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J Oral Implantol. 2012 Apr;38(2):194-200. doi: 10.1563/AAID-JOI-D-10-00071. Epub 2010 Nov 23.

Tooth-implant connection: a review.

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Department of Periodontics, Loma Linda University, Loma Linda, Calif., USA.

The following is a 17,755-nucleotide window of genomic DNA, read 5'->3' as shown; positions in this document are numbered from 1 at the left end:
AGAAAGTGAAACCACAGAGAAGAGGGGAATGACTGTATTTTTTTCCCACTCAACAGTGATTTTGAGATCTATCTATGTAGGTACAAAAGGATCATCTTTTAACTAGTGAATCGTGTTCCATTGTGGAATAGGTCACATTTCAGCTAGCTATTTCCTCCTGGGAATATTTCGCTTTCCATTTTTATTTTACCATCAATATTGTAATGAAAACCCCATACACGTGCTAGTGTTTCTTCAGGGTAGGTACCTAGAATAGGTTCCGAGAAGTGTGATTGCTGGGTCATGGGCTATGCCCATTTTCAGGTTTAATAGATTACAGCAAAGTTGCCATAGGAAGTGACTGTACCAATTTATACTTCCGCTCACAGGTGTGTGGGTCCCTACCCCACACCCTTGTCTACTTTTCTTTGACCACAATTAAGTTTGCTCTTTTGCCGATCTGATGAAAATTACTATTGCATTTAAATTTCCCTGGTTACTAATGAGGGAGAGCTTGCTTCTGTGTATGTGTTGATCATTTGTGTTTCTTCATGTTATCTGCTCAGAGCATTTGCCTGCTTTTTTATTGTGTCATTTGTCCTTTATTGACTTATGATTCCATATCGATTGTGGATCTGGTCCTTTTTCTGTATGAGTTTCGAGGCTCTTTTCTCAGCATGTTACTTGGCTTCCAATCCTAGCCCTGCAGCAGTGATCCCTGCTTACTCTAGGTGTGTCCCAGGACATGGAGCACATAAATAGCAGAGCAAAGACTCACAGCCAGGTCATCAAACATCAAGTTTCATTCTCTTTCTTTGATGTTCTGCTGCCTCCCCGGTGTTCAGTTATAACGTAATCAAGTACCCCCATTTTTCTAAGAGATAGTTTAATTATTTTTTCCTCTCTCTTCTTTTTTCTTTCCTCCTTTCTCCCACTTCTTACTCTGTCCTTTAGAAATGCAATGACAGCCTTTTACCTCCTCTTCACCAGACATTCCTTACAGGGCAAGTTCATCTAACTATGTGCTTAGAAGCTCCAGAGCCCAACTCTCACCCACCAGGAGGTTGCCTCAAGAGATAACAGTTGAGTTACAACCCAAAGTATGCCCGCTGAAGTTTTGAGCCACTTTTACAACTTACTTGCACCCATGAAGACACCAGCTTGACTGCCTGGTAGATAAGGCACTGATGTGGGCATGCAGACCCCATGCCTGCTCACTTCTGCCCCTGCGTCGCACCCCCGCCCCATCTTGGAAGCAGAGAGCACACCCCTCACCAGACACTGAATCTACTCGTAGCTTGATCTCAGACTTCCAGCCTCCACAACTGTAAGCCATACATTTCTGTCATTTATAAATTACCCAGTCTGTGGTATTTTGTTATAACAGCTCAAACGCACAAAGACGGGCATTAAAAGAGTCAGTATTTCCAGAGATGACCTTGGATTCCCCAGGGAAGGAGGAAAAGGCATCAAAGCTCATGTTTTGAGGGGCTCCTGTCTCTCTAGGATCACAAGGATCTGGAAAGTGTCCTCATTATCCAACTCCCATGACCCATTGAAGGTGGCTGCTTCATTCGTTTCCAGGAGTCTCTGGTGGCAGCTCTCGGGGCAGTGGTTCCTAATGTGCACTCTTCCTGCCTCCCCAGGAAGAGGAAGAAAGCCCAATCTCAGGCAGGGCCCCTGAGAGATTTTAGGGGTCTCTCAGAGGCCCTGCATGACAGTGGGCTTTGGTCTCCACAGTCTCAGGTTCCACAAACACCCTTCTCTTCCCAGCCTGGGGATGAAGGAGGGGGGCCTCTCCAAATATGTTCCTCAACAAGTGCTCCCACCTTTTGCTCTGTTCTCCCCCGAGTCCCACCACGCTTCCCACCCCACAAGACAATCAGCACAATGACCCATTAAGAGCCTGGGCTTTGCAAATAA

The aim of this review was to assess the long-term outcomes of restorations supported by implants and natural teeth with regard to complications associated with implants, teeth, and restorations, as well as the influence on these parameters of the connector type used. A net-based search in PubMed was combined with a manual search. Clinical studies, reviews, and biomechanical studies were included. Information on survival rate, complication rate, incidence of tooth intrusion, and, where applicable, type of connector used, was retrieved from the clinical studies. Force distribution and types of connectors used were retrieved from the biomechanical study. A summary of outcomes was retrieved from the reviews. A total of 25 articles were selected for inclusion in this review, including clinical studies (15), biomechanical studies (7), and reviews (3). Implant success rates ranged from 79.5%-100%. Tooth complications occurred in 5.4%-11.8% of cases. Complications in the suprastructure were observed in 5%-90% of cases. Tooth intrusion presented in a total of 0%-66% of all cases, more often in cases with nonrigid connection (0%-66%) than in cases with rigid connection (0%-44%). Biomechanical studies show a large difference in stress distribution and in dependence on the type of connector used, with most studies demonstrating that nonrigid connectors drastically reduce stress on the suprastructure while increasing forces on supporting teeth and implants. Long-term success rates for tooth-implant connections are lower than for solely implant-supported restorations with regard to prognosis for teeth, implants, and suprastructure. Use of rigid connectors leads to more favorable clinical outcomes in terms of long-term stability, occurrence of complications, and tooth intrusion.

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